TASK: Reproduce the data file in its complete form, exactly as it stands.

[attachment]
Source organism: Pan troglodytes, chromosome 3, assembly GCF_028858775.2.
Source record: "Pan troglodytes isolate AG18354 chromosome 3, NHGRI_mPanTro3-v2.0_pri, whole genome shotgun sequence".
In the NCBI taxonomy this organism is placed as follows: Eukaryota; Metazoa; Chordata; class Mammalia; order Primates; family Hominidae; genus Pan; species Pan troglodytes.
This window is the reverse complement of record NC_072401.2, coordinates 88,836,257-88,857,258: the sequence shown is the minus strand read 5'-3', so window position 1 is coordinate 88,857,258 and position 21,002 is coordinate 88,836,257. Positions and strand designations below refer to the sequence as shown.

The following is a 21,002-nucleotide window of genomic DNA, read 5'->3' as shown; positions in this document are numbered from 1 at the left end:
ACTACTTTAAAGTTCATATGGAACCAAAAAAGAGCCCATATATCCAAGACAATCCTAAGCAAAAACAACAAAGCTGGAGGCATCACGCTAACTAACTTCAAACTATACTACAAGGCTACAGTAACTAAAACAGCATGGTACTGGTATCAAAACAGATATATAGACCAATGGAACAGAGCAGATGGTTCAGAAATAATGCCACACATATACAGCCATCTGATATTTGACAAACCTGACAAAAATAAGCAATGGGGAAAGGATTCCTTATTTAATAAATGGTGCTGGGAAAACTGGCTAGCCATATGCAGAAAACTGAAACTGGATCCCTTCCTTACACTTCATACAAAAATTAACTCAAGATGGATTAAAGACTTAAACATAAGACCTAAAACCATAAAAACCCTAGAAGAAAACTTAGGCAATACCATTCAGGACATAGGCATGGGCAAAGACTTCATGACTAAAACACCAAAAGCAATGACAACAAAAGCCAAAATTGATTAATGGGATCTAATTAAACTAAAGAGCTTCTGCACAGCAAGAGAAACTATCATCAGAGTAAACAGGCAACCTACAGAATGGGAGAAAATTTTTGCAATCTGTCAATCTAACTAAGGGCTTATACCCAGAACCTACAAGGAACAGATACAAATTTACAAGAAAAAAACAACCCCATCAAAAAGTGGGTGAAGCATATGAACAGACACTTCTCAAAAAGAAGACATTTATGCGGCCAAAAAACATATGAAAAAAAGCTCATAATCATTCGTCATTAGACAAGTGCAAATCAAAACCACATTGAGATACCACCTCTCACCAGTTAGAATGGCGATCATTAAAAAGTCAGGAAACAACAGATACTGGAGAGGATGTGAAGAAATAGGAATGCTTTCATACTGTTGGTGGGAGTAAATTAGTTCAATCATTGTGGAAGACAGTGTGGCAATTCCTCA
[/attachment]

Source organism: Pan troglodytes, chromosome 3, assembly GCF_028858775.2.
Source record: "Pan troglodytes isolate AG18354 chromosome 3, NHGRI_mPanTro3-v2.0_pri, whole genome shotgun sequence".
In the NCBI taxonomy this organism is placed as follows: Eukaryota; Metazoa; Chordata; class Mammalia; order Primates; family Hominidae; genus Pan; species Pan troglodytes.
This window is the reverse complement of record NC_072401.2, coordinates 88,836,257-88,857,258: the sequence shown is the minus strand read 5'-3', so window position 1 is coordinate 88,857,258 and position 21,002 is coordinate 88,836,257. Positions and strand designations below refer to the sequence as shown.

The following is a 21,002-nucleotide window of genomic DNA, read 5'->3' as shown; positions in this document are numbered from 1 at the left end:
ACTACTTTAAAGTTCATATGGAACCAAAAAAGAGCCCATATATCCAAGACAATCCTAAGCAAAAACAACAAAGCTGGAGGCATCACGCTAACTAACTTCAAACTATACTACAAGGCTACAGTAACTAAAACAGCATGGTACTGGTATCAAAACAGATATATAGACCAATGGAACAGAGCAGATGGTTCAGAAATAATGCCACACATATACAGCCATCTGATATTTGACAAACCTGACAAAAATAAGCAATGGGGAAAGGATTCCTTATTTAATAAATGGTGCTGGGAAAACTGGCTAGCCATATGCAGAAAACTGAAACTGGATCCCTTCCTTACACTTCATACAAAAATTAACTCAAGATGGATTAAAGACTTAAACATAAGACCTAAAACCATAAAAACCCTAGAAGAAAACTTAGGCAATACCATTCAGGACATAGGCATGGGCAAAGACTTCATGACTAAAACACCAAAAGCAATGACAACAAAAGCCAAAATTGATTAATGGGATCTAATTAAACTAAAGAGCTTCTGCACAGCAAGAGAAACTATCATCAGAGTAAACAGGCAACCTACAGAATGGGAGAAAATTTTTGCAATCTGTCAATCTAACTAAGGGCTTATACCCAGAACCTACAAGGAACAGATACAAATTTACAAGAAAAAAACAACCCCATCAAAAAGTGGGTGAAGCATATGAACAGACACTTCTCAAAAAGAAGACATTTATGCGGCCAAAAAACATATGAAAAAAAGCTCATAATCATTCGTCATTAGACAAGTGCAAATCAAAACCACATTGAGATACCACCTCTCACCAGTTAGAATGGCGATCATTAAAAAGTCAGGAAACAACAGATACTGGAGAGGATGTGAAGAAATAGGAATGCTTTCATACTGTTGGTGGGAGTAAATTAGTTCAATCATTGTGGAAGACAGTGTGGCAATTCCTCA